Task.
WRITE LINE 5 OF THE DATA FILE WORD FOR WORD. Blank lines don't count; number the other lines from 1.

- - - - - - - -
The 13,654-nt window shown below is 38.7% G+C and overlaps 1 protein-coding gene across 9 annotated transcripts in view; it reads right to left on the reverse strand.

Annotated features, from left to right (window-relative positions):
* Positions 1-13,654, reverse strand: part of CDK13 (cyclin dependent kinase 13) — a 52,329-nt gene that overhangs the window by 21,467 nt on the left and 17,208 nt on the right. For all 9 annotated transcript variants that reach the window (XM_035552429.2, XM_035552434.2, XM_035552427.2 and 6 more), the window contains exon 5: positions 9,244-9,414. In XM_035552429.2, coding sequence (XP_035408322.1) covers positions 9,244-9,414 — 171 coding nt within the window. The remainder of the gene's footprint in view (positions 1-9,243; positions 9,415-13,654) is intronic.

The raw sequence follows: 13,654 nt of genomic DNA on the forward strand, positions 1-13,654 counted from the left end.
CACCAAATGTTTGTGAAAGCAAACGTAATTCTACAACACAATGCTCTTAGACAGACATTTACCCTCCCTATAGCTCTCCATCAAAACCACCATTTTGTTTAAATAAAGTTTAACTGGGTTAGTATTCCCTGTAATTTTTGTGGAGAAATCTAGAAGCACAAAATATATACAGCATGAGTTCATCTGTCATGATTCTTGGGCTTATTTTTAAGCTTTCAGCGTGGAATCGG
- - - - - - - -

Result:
CACCAAATGTTTGTGAAAGCAAACGTAATTCTACAACACAATGCTCTTAGACAGACATTTACCCTCCCTATAGCTCTCCATCAAAACCACCATTTTGTTTAAATAAAGTTTAACTGGGTTAGTATTCCCTGTAATTTTTGTGGAGAAATCTAGAAGCACAAAATATATACAGCATGAGTTCATCTGTCATGATTCTTGGGCTTATTTTTAAGCTTTCAGCGTGGAATCGG